> in their listings.

> If you have a scanner, and can upload pictures of your coins to a web
> server, then you'll increase your sales dramatically... folks like to
> see what they're buying, as I'm sure you understand.  I got my scanner
> at a Staples office store for under $100, and it came with all necessary
> software, so we're not talking about buying the Hope Diamond or anything
> like that... IMHO, having a scanner is the KEY to making your online
> auctions as successful as possible.

> You also need to be careful of setting your opening bids too high.
> Asking full book value as an opening bid makes you look like a dealer
> who's just using an auction service as a front for a retail operation.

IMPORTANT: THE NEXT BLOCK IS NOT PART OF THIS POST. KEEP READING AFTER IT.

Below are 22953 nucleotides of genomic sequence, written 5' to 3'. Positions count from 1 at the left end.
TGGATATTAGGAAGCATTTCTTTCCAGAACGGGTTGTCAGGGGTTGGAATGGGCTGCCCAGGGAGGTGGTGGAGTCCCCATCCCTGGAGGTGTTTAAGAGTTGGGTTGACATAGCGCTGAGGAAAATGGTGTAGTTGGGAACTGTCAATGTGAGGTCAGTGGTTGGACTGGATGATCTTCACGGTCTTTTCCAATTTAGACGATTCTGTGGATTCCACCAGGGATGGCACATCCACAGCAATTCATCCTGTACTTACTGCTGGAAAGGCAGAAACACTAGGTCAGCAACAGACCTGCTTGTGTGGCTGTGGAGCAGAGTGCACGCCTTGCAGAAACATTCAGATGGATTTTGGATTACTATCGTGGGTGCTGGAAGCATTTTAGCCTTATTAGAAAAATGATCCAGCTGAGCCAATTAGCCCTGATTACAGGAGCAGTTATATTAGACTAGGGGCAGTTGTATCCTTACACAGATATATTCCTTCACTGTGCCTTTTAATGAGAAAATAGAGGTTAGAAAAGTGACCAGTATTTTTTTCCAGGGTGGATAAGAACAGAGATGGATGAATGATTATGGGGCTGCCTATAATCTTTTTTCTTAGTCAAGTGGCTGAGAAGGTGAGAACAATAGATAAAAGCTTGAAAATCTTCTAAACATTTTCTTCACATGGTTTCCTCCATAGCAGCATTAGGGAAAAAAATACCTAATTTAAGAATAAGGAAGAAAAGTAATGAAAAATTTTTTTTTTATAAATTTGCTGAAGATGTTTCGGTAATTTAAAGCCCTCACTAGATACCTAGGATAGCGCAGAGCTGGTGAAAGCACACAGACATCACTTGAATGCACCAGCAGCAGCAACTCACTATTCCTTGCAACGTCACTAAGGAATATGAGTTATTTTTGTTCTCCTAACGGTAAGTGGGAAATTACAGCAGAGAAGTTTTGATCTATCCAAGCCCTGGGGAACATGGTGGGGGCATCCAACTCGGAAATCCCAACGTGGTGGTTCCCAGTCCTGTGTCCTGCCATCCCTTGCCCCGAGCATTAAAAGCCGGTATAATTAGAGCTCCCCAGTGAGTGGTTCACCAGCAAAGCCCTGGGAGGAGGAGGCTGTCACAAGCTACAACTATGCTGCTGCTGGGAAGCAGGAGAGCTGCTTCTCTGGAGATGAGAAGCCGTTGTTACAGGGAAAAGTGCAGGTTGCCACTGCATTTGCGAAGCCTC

> I've seen too many dealers who have 200 or more items listed, and only
> three or four items actually bid upon... what this essentially does is
> spam the index with overpriced merchandise which is not truly being
> "auctioned", but rather, "retailed under the guise of an auction".

> Some of my best auctions have begun with $1 bids, and oftentimes we're
> talking about pieces that are worth $20 or more... what happens when you
> set an opening bid at $1 (even for an item which is clearly worth $20,
> $50, or even more) is that you get maybe ten people bidding on your lot,
> and therefore not only do you have several interested parties, but you
> also have the fun factor.  NB: I would not advise this method until
> you've had a few weeks' worth of experience with the nuances of the
> auction service, and I would kind of hesitate to use this method with a
> Saint-Gaudens $20 gold piece, but then again, common sense always plays
> a role in any business undertakings.

> Good luck, and happy auctioning!

> Kevin Colosa
> Quadriga Ancients

> http://homepages.together.net/~trolhaus/quadrigaancients.html

 
 
 

Advice Please!!!!